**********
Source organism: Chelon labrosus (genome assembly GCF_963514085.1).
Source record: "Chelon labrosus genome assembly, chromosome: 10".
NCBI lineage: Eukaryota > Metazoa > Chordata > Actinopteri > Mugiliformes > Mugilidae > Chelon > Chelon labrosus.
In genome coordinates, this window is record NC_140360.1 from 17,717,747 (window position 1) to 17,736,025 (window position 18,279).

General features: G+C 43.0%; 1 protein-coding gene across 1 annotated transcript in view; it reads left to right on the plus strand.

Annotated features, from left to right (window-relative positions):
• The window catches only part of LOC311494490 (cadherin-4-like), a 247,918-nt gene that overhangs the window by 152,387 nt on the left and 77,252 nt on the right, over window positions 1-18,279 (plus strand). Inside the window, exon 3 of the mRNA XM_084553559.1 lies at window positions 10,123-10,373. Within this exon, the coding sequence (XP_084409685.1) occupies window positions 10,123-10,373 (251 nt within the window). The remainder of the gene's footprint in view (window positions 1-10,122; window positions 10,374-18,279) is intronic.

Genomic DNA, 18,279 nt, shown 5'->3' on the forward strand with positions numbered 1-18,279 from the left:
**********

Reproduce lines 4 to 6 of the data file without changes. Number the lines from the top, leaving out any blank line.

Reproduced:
In genome coordinates, this window is record NC_140360.1 from 17,717,747 (window position 1) to 17,736,025 (window position 18,279).

General features: G+C 43.0%; 1 protein-coding gene across 1 annotated transcript in view; it reads left to right on the plus strand.

Annotated features, from left to right (window-relative positions):